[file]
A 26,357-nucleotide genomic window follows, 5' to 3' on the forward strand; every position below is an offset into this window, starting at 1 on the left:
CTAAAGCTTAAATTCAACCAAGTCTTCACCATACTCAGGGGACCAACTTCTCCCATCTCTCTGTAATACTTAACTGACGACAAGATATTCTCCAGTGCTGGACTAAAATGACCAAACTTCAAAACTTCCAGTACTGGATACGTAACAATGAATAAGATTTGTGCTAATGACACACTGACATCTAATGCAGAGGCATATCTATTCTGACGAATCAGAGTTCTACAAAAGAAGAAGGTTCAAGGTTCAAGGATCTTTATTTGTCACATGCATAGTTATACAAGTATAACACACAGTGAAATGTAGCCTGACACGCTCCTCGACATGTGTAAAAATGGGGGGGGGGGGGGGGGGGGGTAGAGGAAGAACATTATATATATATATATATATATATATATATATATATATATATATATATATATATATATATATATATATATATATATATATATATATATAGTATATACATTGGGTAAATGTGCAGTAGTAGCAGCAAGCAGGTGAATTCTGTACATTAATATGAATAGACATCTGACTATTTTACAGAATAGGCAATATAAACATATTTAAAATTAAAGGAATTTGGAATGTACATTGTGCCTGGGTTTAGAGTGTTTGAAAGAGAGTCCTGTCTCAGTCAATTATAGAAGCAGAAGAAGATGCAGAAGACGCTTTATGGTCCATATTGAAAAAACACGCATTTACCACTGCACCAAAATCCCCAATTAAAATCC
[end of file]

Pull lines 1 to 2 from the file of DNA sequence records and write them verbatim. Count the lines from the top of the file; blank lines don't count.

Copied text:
A 26,357-nucleotide genomic window follows, 5' to 3' on the forward strand; every position below is an offset into this window, starting at 1 on the left:
CTAAAGCTTAAATTCAACCAAGTCTTCACCATACTCAGGGGACCAACTTCTCCCATCTCTCTGTAATACTTAACTGACGACAAGATATTCTCCAGTGCTGGACTAAAATGACCAAACTTCAAAACTTCCAGTACTGGATACGTAACAATGAATAAGATTTGTGCTAATGACACACTGACATCTAATGCAGAGGCATATCTATTCTGACGAATCAGAGTTCTACAAAAGAAGAAGGTTCAAGGTTCAAGGATCTTTATTTGTCACATGCATAGTTATACAAGTATAACACACAGTGAAATGTAGCCTGACACGCTCCTCGACATGTGTAAAAATGGGGGGGGGGGGGGGGGGGGGTAGAGGAAGAACATTATATATATATATATATATATATATATATATATATATATATATATATATATATATATATATATATATATATATATATATATATATATAGTATATACATTGGGTAAATGTGCAGTAGTAGCAGCAAGCAGGTGAATTCTGTACATTAATATGAATAGACATCTGACTATTTTACAGAATAGGCAATATAAACATATTTAAAATTAAAGGAATTTGGAATGTACATTGTGCCTGGGTTTAGAGTGTTTGAAAGAGAGTCCTGTCTCAGTCAATTATAGAAGCAGAAGAAGATGCAGAAGACGCTTTATGGTCCATATTGAAAAAACACGCATTTACCACTGCACCAAAATCCCCAATTAAAATCC